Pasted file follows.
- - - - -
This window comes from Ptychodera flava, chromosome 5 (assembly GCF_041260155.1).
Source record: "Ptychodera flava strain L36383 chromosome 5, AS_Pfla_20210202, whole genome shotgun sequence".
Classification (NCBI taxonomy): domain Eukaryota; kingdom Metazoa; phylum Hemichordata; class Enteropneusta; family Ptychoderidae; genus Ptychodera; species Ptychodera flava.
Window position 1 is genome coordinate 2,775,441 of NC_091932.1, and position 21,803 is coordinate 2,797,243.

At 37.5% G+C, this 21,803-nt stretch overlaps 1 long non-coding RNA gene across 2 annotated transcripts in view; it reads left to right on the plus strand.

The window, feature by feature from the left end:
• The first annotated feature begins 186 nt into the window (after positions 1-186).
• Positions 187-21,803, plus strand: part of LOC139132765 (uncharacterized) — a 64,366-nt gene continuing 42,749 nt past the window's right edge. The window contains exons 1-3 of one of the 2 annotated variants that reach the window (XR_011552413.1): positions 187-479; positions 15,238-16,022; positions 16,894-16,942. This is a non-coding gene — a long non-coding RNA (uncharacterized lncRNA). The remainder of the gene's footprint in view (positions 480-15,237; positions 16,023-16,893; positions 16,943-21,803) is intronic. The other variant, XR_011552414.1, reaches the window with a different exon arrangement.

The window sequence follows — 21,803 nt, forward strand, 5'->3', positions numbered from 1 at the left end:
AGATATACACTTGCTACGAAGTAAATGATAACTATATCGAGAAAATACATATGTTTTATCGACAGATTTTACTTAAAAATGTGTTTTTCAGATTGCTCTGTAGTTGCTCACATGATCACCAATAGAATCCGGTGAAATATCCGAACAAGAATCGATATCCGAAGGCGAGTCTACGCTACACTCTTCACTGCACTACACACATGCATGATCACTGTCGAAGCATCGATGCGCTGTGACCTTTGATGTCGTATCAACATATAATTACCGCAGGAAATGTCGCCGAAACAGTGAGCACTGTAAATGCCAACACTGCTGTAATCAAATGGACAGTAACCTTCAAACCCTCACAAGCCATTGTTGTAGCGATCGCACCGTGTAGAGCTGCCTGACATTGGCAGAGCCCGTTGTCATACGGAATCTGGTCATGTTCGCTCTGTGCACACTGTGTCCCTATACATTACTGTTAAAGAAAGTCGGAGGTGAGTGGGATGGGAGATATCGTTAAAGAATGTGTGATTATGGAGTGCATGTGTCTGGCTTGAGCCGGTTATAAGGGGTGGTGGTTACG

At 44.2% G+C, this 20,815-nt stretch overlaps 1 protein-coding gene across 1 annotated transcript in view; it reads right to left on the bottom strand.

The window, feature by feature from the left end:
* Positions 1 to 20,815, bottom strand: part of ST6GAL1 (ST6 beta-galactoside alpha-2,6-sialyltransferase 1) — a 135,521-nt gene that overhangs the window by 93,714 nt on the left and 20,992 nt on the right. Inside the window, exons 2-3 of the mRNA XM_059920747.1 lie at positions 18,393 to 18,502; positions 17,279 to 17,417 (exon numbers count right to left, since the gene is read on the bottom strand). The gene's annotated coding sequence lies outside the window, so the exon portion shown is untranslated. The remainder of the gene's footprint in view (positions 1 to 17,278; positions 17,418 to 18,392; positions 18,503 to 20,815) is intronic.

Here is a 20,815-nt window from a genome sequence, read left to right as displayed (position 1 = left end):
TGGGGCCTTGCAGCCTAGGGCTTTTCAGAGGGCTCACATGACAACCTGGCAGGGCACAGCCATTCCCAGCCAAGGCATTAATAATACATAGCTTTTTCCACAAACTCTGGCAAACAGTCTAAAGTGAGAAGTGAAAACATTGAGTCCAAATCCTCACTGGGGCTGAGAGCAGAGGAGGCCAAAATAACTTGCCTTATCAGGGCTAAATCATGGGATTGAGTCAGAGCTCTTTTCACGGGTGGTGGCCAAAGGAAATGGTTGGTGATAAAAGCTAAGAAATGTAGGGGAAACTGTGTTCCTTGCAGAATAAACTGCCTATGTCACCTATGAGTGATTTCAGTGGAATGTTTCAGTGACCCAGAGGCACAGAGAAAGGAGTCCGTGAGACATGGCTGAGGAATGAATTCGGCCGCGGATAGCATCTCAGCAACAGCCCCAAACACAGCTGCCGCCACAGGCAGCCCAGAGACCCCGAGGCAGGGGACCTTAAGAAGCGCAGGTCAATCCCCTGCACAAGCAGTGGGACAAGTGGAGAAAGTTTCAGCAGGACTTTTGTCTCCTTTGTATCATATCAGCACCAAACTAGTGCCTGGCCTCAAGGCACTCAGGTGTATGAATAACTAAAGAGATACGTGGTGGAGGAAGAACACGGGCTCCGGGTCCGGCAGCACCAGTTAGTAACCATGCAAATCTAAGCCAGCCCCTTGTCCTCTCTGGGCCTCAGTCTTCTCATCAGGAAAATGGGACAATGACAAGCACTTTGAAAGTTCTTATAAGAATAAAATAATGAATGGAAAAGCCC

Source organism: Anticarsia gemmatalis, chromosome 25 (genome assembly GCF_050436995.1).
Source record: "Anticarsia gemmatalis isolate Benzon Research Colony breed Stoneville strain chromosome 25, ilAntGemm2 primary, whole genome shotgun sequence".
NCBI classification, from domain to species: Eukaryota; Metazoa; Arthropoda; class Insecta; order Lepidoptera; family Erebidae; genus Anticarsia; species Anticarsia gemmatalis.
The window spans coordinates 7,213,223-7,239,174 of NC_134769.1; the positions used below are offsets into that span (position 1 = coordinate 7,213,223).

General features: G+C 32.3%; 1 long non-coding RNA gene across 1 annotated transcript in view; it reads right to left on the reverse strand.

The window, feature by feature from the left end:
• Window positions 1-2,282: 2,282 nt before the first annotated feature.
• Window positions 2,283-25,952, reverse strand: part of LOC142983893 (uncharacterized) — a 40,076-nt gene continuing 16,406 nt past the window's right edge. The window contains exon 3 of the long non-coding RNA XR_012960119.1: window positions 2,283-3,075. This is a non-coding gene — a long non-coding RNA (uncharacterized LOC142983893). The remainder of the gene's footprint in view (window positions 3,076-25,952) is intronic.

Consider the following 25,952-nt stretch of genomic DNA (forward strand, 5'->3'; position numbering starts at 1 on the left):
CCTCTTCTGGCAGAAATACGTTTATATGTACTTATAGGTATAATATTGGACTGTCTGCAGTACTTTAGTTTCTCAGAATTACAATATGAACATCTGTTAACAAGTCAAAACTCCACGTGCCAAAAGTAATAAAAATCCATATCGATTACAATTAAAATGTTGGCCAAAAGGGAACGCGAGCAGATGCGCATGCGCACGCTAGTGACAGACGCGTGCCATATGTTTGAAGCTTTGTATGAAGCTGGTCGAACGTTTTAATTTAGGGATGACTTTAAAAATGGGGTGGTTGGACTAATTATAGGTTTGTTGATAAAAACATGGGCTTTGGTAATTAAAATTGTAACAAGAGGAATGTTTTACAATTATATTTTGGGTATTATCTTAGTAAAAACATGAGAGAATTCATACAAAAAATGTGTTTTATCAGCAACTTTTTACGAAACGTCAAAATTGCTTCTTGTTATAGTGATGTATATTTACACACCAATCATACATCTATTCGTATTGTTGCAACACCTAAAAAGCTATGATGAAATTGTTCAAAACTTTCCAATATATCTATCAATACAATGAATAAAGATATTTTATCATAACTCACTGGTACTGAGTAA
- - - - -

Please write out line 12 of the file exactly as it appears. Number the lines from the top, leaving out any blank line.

The window, feature by feature from the left end: